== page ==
Archive for the 'Farscape Comics' Category
THIS Means War!!
A NEW galactic enemy shows up, ready to take on all the empires in the Uncharted Territories. Nope, it’s NOT the Nebari. Read all about it in the Boom Comics press release.
A Day at the Races, a Night at the Opera, and La Di Da
Gigi recently spent a day at the races. Check out the pictures here. That was at Doncaster Day in Melbourne, which is like our Kentucky Derby day in Louisville. People dress to the nines, wear hats, and watch the horsies go ’round. She looks very beautiful, n’est ce pas?
Stuffed and Unstrung
Brian Henson and his muppet troupe are currently appearing in New York City in a show called Stuffed and Unstrung. They’ll be appearing through the month of May at Union Square Theater, and you can get your tickets here. Check out a YouTube video preview.
Who’s eyes are these, looking all coy and sexy? Who indeed! View the original photo at David Blue’s Facebook album.
The EclecticMicks Get Frelled
This week is Farscape week at this artists’ blog. Starting Monday, each artist member will post an original work depicting something about Farscape. They’re a bunch of Irish comic book artists, so I’m expecting something special from them.No comments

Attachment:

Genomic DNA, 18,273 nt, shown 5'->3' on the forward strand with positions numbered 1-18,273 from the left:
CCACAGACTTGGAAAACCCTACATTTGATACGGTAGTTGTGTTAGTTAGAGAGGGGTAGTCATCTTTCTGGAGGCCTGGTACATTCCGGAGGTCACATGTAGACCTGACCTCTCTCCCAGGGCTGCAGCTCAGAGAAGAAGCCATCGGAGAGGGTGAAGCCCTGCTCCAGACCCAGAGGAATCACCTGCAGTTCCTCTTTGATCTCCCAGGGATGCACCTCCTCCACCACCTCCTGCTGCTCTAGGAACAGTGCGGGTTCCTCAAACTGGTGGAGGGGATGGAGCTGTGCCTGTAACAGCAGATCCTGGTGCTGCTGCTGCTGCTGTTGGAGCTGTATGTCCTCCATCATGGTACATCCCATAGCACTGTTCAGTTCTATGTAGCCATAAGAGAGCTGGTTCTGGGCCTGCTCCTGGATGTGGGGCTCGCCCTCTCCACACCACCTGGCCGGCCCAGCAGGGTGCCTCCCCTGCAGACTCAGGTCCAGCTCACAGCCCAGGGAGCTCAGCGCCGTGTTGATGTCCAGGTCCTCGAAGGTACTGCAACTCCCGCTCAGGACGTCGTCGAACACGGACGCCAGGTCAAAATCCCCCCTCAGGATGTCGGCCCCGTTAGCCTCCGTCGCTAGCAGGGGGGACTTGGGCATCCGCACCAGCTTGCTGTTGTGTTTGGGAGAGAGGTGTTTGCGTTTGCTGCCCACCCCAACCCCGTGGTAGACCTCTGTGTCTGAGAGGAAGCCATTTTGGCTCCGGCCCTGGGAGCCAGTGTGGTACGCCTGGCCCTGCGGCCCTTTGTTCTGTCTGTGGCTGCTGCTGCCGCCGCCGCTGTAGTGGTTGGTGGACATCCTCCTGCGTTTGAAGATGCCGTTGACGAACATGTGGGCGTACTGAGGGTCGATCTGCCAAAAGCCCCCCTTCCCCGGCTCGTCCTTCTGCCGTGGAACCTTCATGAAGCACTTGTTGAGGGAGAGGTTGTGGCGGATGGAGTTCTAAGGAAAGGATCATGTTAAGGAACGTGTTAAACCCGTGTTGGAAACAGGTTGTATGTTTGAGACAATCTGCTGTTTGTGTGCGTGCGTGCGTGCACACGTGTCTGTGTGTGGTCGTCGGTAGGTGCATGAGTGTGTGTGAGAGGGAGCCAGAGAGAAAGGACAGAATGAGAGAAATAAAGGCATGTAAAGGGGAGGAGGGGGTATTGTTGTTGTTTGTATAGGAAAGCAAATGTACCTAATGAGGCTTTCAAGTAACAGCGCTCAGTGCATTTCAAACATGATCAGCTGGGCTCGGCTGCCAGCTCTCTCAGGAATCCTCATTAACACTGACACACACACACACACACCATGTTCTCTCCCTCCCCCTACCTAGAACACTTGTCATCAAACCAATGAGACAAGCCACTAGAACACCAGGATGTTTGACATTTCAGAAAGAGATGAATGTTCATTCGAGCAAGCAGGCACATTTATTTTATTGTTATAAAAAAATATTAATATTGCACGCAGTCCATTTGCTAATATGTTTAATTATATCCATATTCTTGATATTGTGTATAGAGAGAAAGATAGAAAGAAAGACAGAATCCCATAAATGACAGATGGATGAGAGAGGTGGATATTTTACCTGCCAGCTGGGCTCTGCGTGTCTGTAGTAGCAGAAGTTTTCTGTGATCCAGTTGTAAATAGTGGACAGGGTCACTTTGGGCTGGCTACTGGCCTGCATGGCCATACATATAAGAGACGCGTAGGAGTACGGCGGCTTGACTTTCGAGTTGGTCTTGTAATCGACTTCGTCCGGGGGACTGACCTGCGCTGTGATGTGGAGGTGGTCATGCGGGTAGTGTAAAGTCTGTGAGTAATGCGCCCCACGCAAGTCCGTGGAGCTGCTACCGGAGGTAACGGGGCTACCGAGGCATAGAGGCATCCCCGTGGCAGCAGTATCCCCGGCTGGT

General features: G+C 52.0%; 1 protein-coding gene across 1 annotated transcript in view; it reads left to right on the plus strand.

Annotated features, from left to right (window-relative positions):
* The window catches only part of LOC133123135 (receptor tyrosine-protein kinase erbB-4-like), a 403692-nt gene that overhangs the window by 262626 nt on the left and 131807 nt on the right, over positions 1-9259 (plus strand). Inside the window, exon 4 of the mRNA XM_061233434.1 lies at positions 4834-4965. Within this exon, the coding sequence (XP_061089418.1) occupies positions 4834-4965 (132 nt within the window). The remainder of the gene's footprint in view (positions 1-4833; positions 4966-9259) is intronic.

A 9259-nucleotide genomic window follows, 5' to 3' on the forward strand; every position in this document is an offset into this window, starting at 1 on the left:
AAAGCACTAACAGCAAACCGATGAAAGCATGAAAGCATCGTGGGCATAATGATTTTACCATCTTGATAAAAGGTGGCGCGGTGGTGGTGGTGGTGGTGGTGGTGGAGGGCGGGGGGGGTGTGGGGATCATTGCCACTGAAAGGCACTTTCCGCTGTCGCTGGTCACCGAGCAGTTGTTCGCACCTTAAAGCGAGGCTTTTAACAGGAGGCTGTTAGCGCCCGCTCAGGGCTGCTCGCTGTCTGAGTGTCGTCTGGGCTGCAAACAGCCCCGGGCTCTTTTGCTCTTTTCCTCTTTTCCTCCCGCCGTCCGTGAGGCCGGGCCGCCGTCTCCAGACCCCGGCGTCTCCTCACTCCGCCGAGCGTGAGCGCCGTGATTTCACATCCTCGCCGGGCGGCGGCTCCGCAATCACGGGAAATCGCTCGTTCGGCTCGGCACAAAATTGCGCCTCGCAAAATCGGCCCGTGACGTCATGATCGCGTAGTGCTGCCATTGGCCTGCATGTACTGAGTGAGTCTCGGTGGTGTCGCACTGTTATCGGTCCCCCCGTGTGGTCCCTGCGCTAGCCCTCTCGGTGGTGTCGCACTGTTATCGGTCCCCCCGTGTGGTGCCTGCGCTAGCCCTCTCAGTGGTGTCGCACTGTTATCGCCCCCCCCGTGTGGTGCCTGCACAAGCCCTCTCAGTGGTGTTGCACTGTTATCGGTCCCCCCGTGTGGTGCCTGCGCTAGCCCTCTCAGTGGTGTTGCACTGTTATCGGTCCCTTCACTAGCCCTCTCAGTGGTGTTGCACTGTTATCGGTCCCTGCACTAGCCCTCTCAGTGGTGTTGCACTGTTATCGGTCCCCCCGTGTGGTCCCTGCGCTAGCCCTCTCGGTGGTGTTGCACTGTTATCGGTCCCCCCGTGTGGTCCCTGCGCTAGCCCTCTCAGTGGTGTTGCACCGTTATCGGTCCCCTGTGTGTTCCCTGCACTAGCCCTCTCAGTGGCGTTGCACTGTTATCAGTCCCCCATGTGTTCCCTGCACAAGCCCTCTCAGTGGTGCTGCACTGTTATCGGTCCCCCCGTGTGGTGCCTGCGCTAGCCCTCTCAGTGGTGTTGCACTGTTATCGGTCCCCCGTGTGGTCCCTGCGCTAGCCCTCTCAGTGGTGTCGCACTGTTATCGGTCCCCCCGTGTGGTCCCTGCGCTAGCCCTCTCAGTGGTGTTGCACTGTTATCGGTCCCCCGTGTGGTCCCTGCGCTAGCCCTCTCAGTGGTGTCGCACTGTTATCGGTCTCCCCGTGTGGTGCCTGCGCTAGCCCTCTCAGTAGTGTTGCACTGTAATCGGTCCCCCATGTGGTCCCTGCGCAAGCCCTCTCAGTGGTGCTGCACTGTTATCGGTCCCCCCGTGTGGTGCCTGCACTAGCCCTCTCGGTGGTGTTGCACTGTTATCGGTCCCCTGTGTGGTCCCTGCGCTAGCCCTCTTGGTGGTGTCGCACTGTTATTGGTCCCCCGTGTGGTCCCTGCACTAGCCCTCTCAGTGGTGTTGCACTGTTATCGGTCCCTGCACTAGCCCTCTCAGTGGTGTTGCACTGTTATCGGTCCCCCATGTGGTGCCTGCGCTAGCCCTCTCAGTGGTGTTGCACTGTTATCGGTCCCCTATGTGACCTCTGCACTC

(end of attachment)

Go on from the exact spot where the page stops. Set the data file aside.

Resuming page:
Boom Studios announces its second year of Farscape comic book publications, featuring the title Farscape: Scorpius Ongoing.¬† (Careful, the link to the announcement has some spoilers for those who haven’t read the previous comic book series but who intend to.)
As noted before, these comic books are conceived by Rockne O’Bannon, and are considered Farscape cannon.¬† They take off from the Farscape Peacekeeper Wars miniseries, and are intended to fill out the Farscape story until such time as when the webisodes appear.¬† (Which will happen as soon as Brian Henson finds some financing.)
This series will be scripted by David Alan Mack, and inked by Mike Ruiz.¬† There will be two covers, by Nick Runge and by Chad Hardin.
I won’t be reading these, since I loathe the comic book medium and not even my love for Farscape can overcome this.¬† (Anyone want a pile of unread Farscape comics??)¬† I would love to hear from someone who has read them and can let us all know if they’re worthwhile.¬† Are they worth it as stand-alone works?¬† Or are they strictly for Farscape fans?